I finally got up at 8:30, showered, threw on a pair of jeans, a T-shirt, and a sweater, and headed downstairs to the kitchen. Tonight I was to give my second performance of Bill’s favorite work by Beethoven, the Diabelli Variations; last week I had given the “premiere” (as he called it) for a small group that included three of his siblings, a niece from Washington, D.C., a cousin from Texas, and my mom, who was in from St. Paul. Bill simply called the work “The Diabelli,” but he would pronounce it in his ironic manner, which could have been code for “You’ve gotta be insane to even attempt playing Beethoven’s magnum opus, but good luck!” A dozen friends were invited for the performance, with dinner to follow. Bill had asked me to come to Wallacks Point a day early, to have dinner with him and to stay the night so that I could practice on the day of the concert.
I walked into the kitchen and found Julian, the Buckleys’ cook, and the two maids in conversation; the staff was like family, having worked for the Buckleys for decades. When I said “Good morning” they laughed a bit, given that 9:00 a.m. was quite late in a house where Bill was now known to ring for breakfast at 4:00 or 5:00 a.m. I asked where Bill was, and Julian said he was out in the study. This corroborated that it was in fact Bill whom I had heard at 6:30. Eighty-two years old and writing a book about the Reagan he knew. Ladies and gentlemen, that’s book number 55! Incredible. Bill’s study was a converted garage; he needed an epic amount of space. It was in some respects the conservative movement’s Sistine Chapel. Lined with hundreds of books (including multiple copies of the 54 books he had published so far), the study was the ultimate work space, consisting of desks and tables strewn with papers, manuscripts, computers, typewriters, and assorted gadgetry from decades of curiosity spanning his Renaissance-man worlds, including those of sailing, music, and religion.
After breakfast I walked to the living room, where stood one of the two Bösendorfer pianos the Buckleys owned; the other was a fixture at their maisonette at 73 East 73rd Street. Anyone who ever attended a concert at the Buckleys’ had heard Pat announce with great pride, “Bill married me for that piano.” The plush red carpeting warmly welcomed me into the room, and I sat down at the piano. I warmed up with some Bach and then a Schumann song transcribed by Liszt. At about 9:30, after 30 minutes of practicing, I went up to the guestroom to get another sweater.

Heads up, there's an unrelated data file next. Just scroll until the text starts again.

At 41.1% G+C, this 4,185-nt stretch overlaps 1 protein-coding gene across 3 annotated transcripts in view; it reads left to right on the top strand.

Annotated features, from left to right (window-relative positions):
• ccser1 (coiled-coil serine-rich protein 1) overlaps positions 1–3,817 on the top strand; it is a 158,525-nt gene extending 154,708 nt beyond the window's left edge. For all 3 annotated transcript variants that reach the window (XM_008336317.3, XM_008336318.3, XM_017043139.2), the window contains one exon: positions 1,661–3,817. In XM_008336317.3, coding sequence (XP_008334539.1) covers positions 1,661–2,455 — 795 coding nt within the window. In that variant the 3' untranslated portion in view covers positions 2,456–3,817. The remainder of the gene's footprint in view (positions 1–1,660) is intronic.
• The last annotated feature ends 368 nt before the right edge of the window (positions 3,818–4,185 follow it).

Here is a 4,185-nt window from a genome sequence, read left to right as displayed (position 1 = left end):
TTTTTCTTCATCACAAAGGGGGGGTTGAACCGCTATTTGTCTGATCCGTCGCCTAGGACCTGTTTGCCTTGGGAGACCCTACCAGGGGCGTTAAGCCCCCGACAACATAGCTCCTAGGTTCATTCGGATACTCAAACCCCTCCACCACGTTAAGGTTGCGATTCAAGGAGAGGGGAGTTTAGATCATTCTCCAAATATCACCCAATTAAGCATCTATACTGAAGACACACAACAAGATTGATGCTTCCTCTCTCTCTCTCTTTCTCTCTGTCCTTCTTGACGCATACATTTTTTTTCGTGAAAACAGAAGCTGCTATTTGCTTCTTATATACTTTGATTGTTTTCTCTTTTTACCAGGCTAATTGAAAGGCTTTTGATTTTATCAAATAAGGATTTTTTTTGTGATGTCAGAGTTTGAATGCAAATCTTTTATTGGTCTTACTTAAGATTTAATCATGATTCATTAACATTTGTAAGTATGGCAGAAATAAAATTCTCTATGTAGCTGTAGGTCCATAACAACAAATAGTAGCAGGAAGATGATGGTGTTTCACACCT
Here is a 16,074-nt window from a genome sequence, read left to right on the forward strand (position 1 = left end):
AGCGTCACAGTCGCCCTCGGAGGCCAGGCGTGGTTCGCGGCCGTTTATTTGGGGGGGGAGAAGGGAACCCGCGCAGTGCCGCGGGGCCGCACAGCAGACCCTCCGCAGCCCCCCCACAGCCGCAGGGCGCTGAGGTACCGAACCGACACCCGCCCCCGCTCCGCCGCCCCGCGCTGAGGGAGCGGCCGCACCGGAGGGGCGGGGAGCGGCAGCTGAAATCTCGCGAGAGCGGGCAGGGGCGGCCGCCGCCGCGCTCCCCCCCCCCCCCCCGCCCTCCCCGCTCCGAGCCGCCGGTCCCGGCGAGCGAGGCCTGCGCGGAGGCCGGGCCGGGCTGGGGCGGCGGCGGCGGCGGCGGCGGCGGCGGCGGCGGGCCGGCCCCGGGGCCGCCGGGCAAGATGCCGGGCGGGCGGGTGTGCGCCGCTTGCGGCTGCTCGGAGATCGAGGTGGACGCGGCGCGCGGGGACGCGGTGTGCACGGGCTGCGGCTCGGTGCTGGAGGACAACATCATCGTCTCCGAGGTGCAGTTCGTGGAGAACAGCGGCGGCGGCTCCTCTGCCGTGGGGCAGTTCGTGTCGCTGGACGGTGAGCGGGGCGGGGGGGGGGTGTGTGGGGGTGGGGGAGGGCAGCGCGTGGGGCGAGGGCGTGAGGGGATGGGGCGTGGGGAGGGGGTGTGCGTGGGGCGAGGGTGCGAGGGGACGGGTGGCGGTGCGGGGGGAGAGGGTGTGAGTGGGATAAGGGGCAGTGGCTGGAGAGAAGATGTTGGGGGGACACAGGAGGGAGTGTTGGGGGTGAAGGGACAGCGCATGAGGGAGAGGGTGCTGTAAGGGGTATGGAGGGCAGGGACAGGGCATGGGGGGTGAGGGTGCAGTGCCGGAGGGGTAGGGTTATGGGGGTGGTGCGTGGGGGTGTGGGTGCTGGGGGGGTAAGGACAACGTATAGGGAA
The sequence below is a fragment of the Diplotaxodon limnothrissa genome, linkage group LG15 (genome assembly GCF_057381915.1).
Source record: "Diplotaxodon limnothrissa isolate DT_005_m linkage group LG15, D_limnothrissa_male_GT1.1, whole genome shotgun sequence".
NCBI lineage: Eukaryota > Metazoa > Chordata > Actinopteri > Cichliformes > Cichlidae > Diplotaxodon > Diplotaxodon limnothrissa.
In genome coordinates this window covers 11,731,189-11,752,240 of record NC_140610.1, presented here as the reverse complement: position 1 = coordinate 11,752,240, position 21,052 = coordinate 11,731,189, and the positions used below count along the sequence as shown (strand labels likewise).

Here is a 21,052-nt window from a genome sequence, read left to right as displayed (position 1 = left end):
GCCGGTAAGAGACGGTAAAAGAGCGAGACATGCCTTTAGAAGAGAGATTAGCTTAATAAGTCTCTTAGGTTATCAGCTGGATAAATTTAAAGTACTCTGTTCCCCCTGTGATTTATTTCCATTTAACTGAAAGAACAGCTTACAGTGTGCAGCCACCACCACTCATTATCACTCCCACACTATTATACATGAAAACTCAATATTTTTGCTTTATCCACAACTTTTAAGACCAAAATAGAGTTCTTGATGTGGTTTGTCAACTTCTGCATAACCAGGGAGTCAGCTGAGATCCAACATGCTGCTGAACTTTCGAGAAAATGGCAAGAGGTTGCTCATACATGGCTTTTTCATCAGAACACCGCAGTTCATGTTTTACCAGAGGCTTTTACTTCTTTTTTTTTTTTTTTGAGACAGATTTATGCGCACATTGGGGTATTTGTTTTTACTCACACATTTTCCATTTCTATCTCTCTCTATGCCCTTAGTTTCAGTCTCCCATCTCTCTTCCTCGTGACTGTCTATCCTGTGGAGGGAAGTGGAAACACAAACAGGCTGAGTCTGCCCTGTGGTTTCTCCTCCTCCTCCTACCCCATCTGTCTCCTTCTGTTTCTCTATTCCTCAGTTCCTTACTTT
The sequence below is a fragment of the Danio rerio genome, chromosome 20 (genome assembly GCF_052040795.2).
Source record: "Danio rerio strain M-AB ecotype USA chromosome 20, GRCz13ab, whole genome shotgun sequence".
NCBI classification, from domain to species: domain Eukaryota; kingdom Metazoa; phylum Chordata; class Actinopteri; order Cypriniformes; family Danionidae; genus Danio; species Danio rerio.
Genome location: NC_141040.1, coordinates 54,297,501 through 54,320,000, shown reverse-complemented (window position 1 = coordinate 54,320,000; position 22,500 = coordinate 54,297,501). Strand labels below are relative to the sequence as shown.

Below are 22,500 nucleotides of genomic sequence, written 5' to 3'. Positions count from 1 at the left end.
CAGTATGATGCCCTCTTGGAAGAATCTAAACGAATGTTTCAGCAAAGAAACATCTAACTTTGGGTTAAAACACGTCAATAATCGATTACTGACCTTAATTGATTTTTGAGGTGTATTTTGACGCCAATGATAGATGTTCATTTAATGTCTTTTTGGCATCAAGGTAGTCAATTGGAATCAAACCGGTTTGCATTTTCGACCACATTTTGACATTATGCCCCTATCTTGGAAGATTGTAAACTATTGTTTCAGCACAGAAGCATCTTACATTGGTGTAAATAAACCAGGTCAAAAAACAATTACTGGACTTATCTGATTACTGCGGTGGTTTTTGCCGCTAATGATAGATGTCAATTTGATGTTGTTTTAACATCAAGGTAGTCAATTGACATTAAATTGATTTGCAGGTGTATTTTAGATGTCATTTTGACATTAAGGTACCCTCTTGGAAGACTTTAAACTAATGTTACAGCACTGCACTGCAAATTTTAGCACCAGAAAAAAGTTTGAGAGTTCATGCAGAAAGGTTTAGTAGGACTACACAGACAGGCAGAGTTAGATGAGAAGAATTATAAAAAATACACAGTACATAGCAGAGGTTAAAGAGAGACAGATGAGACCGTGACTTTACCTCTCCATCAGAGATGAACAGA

I thought about what a gorgeous day this was, and reflected that spring was on the way. As I donned my sweater I was startled to hear what soon would become a continuous sound of yearning pain. What is that? No one screams in this house. It was a female voice. I couldn’t decipher the words but the sound was so out of place in this house. The hair on the back of my neck stood up and my skin went cold from the feeling of unease. Something wasn’t right. Within a couple of seconds I thought that Bill must have fallen. I had been told that he had fallen a few times — he was losing his balance and stubbornly reluctant to use a cane. But then I thought again and my mind darted toward the inconceivable. I looked out the window and couldn’t see anyone. That sound. Where is it coming from? No. No. No. It can’t be. No. No. Don’t think about that. It’s not possible. It’s just not possible. “Larry, don’t think about that.”